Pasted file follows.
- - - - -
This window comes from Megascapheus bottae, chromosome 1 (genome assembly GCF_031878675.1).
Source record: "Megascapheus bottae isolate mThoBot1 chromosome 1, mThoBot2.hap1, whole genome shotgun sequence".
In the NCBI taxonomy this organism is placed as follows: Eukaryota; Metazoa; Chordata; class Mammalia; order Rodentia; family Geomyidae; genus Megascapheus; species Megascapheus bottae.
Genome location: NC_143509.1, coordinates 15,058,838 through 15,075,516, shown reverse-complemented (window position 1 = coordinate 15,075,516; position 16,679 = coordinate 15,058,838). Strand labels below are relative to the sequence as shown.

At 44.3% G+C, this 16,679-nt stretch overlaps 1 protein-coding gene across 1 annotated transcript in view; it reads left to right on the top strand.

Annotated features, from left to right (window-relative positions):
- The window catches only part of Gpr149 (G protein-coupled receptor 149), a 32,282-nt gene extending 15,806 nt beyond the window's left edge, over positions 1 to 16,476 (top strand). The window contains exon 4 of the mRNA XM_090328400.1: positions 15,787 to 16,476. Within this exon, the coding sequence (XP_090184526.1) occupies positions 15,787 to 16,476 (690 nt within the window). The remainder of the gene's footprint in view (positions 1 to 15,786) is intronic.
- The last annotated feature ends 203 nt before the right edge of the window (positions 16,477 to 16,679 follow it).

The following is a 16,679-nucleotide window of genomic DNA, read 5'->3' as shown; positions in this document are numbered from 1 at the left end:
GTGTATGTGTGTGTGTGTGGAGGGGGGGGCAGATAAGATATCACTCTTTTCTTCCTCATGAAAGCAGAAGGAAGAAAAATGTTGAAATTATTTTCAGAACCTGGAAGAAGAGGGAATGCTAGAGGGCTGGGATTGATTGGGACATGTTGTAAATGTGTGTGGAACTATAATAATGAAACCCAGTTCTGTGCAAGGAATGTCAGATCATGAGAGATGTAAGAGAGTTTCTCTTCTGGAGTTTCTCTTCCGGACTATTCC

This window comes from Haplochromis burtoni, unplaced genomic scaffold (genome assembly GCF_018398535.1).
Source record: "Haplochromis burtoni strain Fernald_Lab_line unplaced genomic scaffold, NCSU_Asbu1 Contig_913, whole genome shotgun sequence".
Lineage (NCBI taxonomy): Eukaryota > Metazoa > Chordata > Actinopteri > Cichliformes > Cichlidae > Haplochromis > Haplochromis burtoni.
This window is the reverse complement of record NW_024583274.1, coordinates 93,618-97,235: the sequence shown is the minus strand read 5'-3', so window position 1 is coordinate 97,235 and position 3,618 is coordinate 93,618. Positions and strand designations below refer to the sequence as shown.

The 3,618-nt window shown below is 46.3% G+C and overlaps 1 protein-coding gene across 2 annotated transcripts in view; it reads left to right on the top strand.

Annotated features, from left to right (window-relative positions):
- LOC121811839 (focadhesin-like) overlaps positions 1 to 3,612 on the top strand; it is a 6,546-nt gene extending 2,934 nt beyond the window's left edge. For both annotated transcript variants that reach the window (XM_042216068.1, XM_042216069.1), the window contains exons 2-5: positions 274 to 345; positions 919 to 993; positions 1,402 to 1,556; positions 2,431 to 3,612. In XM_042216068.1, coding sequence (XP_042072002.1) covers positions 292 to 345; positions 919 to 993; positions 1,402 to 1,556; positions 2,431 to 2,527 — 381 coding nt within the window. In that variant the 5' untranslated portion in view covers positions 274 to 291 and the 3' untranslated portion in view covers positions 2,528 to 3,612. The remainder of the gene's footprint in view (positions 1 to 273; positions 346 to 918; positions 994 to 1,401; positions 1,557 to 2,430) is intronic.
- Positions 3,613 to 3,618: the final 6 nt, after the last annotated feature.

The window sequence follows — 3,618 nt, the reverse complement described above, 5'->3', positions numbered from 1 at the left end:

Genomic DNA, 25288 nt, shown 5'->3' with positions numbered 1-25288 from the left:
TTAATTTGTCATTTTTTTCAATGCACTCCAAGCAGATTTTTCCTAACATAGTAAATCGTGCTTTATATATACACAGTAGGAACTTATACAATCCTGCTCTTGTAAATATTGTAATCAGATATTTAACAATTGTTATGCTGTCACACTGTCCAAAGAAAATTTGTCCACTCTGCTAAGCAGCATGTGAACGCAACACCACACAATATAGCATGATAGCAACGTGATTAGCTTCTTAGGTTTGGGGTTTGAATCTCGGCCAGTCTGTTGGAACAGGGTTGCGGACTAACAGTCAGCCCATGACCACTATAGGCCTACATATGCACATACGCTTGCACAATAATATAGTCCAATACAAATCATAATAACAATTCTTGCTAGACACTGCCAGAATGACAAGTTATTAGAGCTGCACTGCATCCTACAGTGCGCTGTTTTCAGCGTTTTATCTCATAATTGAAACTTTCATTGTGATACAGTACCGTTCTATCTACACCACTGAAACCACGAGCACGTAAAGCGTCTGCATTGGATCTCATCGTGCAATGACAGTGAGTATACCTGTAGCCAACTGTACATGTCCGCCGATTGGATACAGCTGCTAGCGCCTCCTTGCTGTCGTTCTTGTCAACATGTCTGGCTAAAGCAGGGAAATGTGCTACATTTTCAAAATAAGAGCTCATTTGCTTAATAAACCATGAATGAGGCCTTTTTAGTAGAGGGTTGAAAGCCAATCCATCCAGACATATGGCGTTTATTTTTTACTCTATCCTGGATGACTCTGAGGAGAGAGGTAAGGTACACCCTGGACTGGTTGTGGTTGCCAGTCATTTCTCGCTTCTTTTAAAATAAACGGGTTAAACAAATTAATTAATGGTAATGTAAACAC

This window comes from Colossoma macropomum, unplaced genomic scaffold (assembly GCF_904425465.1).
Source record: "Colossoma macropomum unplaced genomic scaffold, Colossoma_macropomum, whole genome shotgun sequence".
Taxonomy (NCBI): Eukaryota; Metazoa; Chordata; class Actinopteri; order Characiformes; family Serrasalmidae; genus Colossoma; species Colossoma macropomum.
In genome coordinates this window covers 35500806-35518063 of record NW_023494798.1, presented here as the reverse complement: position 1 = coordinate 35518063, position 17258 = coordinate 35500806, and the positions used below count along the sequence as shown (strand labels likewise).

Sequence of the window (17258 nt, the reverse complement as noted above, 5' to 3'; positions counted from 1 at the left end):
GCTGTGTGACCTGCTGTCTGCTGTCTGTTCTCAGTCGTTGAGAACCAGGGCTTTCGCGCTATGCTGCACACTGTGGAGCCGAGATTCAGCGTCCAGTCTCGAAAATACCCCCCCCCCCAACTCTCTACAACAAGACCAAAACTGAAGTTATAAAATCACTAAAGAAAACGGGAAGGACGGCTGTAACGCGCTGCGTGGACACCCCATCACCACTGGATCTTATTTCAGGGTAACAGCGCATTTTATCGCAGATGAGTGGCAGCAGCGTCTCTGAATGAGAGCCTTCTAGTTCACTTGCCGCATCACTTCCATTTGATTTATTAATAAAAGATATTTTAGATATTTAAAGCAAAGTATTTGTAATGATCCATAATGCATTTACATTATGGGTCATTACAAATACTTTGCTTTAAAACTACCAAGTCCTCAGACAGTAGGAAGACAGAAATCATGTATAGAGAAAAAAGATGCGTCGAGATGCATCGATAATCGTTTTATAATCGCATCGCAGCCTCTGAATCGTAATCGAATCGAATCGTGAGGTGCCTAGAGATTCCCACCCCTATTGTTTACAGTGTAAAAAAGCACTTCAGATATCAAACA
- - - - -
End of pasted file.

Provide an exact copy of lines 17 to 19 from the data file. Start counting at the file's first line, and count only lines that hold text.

- LOC121811839 (focadhesin-like) overlaps positions 1 to 3,612 on the top strand; it is a 6,546-nt gene extending 2,934 nt beyond the window's left edge. For both annotated transcript variants that reach the window (XM_042216068.1, XM_042216069.1), the window contains exons 2-5: positions 274 to 345; positions 919 to 993; positions 1,402 to 1,556; positions 2,431 to 3,612. In XM_042216068.1, coding sequence (XP_042072002.1) covers positions 292 to 345; positions 919 to 993; positions 1,402 to 1,556; positions 2,431 to 2,527 — 381 coding nt within the window. In that variant the 5' untranslated portion in view covers positions 274 to 291 and the 3' untranslated portion in view covers positions 2,528 to 3,612. The remainder of the gene's footprint in view (positions 1 to 273; positions 346 to 918; positions 994 to 1,401; positions 1,557 to 2,430) is intronic.
- Positions 3,613 to 3,618: the final 6 nt, after the last annotated feature.

The window sequence follows — 3,618 nt, the reverse complement described above, 5'->3', positions numbered from 1 at the left end: